Opening wide this weekend:
Star Wars: The Rise of Skywalker—Final thirds of trilogies of trilogies don’t come along every day. Yet, here we are marking the last chapter of the nine-movie Star Wars cycle that began in 1977, and it feels, to me at least, if not a non-event, then just another blockbuster movie. In the film, the heroes visit a festival on a planet that, C-3PO tells us, is only celebrated “every 42 years.” But I haven’t had much similar feeling of grand occasion about the 42-year anniversary this movie represents.
This may be because, at this point, the Star Wars franchise is so embedded in our culture that there’s no sense of it ever really going away; prequels and spinoffs and TV shows can and likely will continue for decades to come. But maybe it’s also because Star Wars, by remaining so inviolate in its look, in its onscreen conventions and in its actors, has never been “rebooted” like the Marvel movies or Star Trek or the other big sci-fi fantasy series it made possible. And thus it’s come to seem a little quaint, old-fashioned, something for hardcore older fans to squabble over while younger moviegoers mutter “OK Boomer” under their breath.
Or maybe my perception is completely wrong on this, and the movie-going world has been trembling with anticipation for this day. In any case, it’s quite an enjoyable movie.
Turns out Emperor Palpantine (good old nasty, raspy Ian McDiarmid) is not quite dead after all, and he has diabolical plans for Skywalker-gone-bad Kylo Ren (Adam Driver) and warrior woman Rey (Daisy Ridley). Soon the ragtag band of heroes — reformed Stormtrooper John Boyega; hotshot pilot Oscar Isaac, Chewie (Joonas Suotamo) and chic warrior Naomi Ackie etc etc — are searching for the Emperor’s lair, or rather for some McGuffin that will lead them to his lair.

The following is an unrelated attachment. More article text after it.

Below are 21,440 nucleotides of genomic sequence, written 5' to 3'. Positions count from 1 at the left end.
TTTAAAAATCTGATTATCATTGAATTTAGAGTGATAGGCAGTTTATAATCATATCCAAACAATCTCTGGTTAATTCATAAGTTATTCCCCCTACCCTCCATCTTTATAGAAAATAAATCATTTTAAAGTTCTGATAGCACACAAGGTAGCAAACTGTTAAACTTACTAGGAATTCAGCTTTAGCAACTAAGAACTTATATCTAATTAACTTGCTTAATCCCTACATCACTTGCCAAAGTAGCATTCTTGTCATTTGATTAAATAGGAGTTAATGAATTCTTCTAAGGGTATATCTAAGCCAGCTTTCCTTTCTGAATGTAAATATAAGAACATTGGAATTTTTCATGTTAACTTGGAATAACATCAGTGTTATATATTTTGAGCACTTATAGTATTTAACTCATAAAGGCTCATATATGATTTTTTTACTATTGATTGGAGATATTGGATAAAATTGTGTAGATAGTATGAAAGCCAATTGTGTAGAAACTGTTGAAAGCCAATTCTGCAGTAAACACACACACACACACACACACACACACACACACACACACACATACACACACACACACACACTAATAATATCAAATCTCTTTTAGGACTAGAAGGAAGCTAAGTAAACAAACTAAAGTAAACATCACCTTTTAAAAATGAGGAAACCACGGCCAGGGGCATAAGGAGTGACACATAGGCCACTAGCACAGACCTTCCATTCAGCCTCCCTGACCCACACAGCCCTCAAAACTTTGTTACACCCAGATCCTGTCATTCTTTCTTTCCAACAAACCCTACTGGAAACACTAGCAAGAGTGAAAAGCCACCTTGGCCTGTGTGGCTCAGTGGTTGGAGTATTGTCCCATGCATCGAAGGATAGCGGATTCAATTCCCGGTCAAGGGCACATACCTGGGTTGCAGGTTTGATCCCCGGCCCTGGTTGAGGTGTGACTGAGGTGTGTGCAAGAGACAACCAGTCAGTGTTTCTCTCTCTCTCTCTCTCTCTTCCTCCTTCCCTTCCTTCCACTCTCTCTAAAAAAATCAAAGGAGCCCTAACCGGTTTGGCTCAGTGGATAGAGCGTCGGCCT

This leads them across multiple worlds, and I appreciated how director J.J. Abrams and the filmmakers tried to create some new planetary looks. There’s a sort of Pacific Northwest beach planet where the gang visits the wreckage of the Death Star, and another stop that looks like a medieval village in winter.
The spectacle is splendid and the actors agreeable; top-billed Carrie Fisher lends her potent presence via previously unused footage, and other cast members from the earliest films turn up. The dialogue hits with a thud now and then, but that’s true throughout the series. The episodic set pieces are, in their way, as important as the overarching saga; my own favorite here, I think, was the encounter with a giant cotton-mouthed sand snake. And as is true these days of almost any mythic tale, especially any involving corrupt hatemongering villains, it’s hard to shake a vague sense of allegory for our troubled times.
On that note…
Bombshell—No bloated alien monster in the history of the Star Wars series was ever quite as grotesque and repellent as Fox News honcho Roger Ailes, played here by John Lithgow. He even mentions being referred to as “Jabba the Hutt” at one point. It’s to the great actor’s credit that, as usual, he gives us a glimpse of the defiantly miserable human under the blanket of moral rot. Ailes, who died in 2017, less than a year after stepping down as CEO of Fox, is alleged to have sexually harassed numerous women over his long career.
Charlize Theron plays Megyn Kelly, watching from the sidelines as her fellow on-air talent Gretchen Carlson (Nicole Kidman) is fired for defying Ailes, and retaliates with a lawsuit. Both stars are terrific; Kidman with her frazzled former-beauty-queen dignity, and Theron capturing Kelly’s deep, companionable, one-of-the-boys tones superbly. There are third and fourth blondes, too; Margot Robbie plays a “composite” character representing the CEO’s typical target, and Robbie and coworker Kate McKinnon make, improbably, one of the cuter movie couples of the year.
Directed by Jay Roach of the Austin Powers flicks and featuring a huge cast including Malcolm McDowell as Rupert Murdoch, Allison Janney as Susan Estrich and Richard Kind as Rudy Giuliani, the film is fast-moving, funny and snarky, something in the manner of 2015’s The Big Short. The scenes dramatizing the encounters between Ailes and his victims are hard to watch, pathetic and squalid and infuriating, and of course necessary for the film to have any validity, and there’s an undeniable pleasure in seeing him (sort of) defeated.
But if Bombshell doesn’t score a direct emotional hit, it may be for an unfair partisan reason: Harassment happens everywhere, of course, regardless of political ideology or sexual preference, but considering the stated values of the place these women worked, well, what did they expect? “I’d love to be slut-shamed,” remarks an office drudge in this film; that’s probably an accurate representation of the mindset of many women in that sort of environment, and also, alas, a longtime justification for the men around them.